The founders of Americans Elect had a dream: A 50-state presidential campaign that would upend, smash, destroy the two-party system. Today, these founders admitted that it wouldn’t work. No presidential candidate had survived the first round of the online primary. At least $35 million had been spent on absolutely nothing.
Well, not quite nothing. We have three new tips for the next coalition of enlightened people who want to save American democracy.
1) Do not launch by telling the New York Times you’ve got “serious hedge fund” money.
2 ) Do not rent “swank offices a stone’s throw from the White House.” (Avoiding the serious hedge fund money could probably help with this.)
3 ) Don’t confuse the good intentions of Tom Friedman with an idea that makes sense.
Just how badly have they failed? To survive the primary, a candidate needed at least 10,000 supporters, 1,000 each from 10 states. Americans Elect claimed to have 420,000 or so such supporters. But Buddy Roemer, the former Louisiana governor turned Occupy sympathizer, had surged to the top of the pack with around 6,000 declared supporters—total.
When I reached him on Tuesday, Roemer was doing his clap-for-Tinkerbell best for Americans Elect. “They aren't giving up,” he told me. “They will decide Thursday from what I'm told. They can't get rid of me that easily, man!”
Sure, but what if they disappear? The Americans Elect die-off comes just over four years after the great Unity08 collapse. Both organizations promised red-blue bipartisan-détente tickets. Both offered the chance to be “founding delegates” from the comfort of your home. Peter Ackerman, a Unity08 veteran, attempted to correct the funding problems that plagued Unity08 by putting $8 million into Americans Elect. The results: ballot access in 26 states, a South by Southwest Interactive award, and bupkis.
Americans Elect can spin and prep for its latest delay (the May 15 candidate deadline used to be an April deadline), but we know that it’s failed, and we know why.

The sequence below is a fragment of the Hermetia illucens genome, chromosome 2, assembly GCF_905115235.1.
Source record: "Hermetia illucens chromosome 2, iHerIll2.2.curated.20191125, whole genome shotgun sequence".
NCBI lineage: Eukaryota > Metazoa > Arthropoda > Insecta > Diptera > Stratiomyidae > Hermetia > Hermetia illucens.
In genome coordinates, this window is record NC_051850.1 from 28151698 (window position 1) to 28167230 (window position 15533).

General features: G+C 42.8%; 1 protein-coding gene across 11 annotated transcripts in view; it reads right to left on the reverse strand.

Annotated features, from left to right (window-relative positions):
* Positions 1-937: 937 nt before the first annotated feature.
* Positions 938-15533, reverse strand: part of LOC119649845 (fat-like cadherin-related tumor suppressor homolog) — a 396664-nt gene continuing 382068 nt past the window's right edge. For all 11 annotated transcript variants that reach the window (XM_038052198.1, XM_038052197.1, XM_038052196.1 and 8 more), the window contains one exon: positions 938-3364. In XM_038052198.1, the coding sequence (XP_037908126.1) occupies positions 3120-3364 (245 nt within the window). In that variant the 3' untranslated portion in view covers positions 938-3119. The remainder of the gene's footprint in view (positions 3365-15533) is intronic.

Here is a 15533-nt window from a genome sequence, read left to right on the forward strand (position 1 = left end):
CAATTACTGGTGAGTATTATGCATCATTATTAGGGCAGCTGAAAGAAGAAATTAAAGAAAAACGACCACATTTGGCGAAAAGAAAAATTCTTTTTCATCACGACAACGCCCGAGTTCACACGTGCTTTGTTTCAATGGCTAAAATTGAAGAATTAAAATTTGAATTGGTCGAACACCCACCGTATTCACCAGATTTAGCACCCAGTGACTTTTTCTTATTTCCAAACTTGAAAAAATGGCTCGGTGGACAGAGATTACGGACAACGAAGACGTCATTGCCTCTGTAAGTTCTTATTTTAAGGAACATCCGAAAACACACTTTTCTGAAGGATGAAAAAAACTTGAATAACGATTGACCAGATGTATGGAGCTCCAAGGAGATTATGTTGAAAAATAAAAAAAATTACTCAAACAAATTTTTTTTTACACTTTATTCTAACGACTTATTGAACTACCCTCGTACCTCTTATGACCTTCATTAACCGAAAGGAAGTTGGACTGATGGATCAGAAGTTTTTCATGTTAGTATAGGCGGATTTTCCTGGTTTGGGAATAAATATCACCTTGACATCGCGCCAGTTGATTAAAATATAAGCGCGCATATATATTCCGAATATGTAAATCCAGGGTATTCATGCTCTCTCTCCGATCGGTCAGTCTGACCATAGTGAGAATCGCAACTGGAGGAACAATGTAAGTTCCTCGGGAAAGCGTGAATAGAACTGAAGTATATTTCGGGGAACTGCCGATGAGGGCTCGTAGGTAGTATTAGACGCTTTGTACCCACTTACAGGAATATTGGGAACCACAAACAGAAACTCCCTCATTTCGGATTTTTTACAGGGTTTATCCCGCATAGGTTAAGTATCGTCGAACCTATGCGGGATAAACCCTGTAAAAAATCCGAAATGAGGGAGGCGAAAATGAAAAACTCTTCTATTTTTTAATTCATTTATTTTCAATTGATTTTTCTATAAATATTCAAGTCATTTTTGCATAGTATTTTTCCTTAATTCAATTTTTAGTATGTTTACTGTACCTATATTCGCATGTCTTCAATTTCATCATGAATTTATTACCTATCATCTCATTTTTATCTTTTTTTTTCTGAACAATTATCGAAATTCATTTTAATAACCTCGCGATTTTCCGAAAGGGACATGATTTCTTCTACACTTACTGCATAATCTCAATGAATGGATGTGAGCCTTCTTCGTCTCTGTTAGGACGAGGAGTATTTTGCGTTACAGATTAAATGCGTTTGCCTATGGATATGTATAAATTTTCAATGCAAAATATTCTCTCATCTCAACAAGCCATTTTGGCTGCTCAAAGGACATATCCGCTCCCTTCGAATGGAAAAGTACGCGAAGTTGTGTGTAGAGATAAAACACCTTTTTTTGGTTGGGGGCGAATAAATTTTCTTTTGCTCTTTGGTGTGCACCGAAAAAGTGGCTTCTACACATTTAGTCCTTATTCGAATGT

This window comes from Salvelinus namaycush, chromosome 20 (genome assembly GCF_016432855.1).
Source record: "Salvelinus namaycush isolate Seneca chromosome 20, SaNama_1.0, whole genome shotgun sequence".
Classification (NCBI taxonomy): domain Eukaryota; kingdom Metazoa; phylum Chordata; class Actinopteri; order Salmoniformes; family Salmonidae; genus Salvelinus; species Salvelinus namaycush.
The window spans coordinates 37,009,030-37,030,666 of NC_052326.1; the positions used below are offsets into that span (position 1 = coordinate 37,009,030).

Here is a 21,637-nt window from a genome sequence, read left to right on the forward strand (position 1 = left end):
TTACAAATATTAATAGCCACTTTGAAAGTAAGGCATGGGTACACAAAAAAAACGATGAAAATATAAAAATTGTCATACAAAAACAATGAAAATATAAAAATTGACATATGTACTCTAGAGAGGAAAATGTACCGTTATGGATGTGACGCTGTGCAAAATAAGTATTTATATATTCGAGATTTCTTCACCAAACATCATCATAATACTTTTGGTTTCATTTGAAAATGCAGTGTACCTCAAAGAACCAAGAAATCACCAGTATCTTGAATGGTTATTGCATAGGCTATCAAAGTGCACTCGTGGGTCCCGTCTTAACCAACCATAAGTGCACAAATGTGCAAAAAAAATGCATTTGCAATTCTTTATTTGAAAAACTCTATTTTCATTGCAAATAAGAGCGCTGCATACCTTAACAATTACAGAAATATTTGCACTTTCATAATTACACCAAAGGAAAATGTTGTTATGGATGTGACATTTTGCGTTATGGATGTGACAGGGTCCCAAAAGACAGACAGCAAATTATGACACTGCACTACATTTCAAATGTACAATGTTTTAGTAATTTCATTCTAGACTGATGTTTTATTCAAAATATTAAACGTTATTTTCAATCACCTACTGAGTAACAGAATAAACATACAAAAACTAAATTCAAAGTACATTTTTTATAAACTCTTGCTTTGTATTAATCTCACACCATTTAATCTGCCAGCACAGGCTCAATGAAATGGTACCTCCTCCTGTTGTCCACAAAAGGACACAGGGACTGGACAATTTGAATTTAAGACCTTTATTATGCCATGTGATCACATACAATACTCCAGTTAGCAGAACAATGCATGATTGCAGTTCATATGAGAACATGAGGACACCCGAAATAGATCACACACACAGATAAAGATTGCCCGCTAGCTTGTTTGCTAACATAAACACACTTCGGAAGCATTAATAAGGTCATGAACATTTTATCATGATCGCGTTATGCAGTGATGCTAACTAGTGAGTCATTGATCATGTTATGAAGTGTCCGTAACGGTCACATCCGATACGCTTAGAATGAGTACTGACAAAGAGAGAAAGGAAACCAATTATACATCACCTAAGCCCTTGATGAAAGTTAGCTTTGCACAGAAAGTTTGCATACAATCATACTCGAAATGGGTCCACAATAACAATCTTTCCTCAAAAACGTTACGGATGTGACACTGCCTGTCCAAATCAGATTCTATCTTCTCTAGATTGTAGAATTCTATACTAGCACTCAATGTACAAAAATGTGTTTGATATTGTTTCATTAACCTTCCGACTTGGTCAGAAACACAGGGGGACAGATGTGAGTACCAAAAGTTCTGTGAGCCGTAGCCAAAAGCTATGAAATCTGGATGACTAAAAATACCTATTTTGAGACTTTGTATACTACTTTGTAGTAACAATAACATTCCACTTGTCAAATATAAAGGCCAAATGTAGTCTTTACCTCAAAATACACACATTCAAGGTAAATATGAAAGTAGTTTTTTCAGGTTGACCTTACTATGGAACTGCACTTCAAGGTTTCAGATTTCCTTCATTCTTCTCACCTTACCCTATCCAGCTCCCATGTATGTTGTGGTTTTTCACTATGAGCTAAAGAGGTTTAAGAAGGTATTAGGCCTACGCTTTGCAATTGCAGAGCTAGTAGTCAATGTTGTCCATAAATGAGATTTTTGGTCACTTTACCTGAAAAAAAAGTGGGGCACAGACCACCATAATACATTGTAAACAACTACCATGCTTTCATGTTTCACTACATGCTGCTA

Pointless secrecy: Our two dominant political parties are easy to hate, but we know certain things about them. We know their donors. We know their local leaders. If we spend the time, we can meet their local precinct captains and delegates. They’re awful, but at least they’re obvious.
Americans Elect wasn’t. They would tell you that they were well-funded—rich enough to support more than 140 staffers in the D.C. office. But they wouldn’t tell you where the non-Ackerman money came from to fund this 501(c)(4). In a December conference call, Americans Elect strategist Darry Sragow explained that donors had to stay secret or they wouldn’t be safe.* “In this country, we don't use Molotov cocktails literally," he said. “We use them figuratively.” The donors would reveal themselves after they won the election. Really, this was what he said. Jim Cook, a reporter for Irregular Times, signed up as an Americans Elect delegate early on and published item after item about how the group bent its own rules by keeping them obscure. When I first encountered an Americans Elect petitioner, on primary day in New Hampshire, she politely rebuffed my questions—such as, “Who are you?”—and told voters only that she was putting “more choice” on the ballot. Idealism is tough enough already—tougher if you’re not an idealist.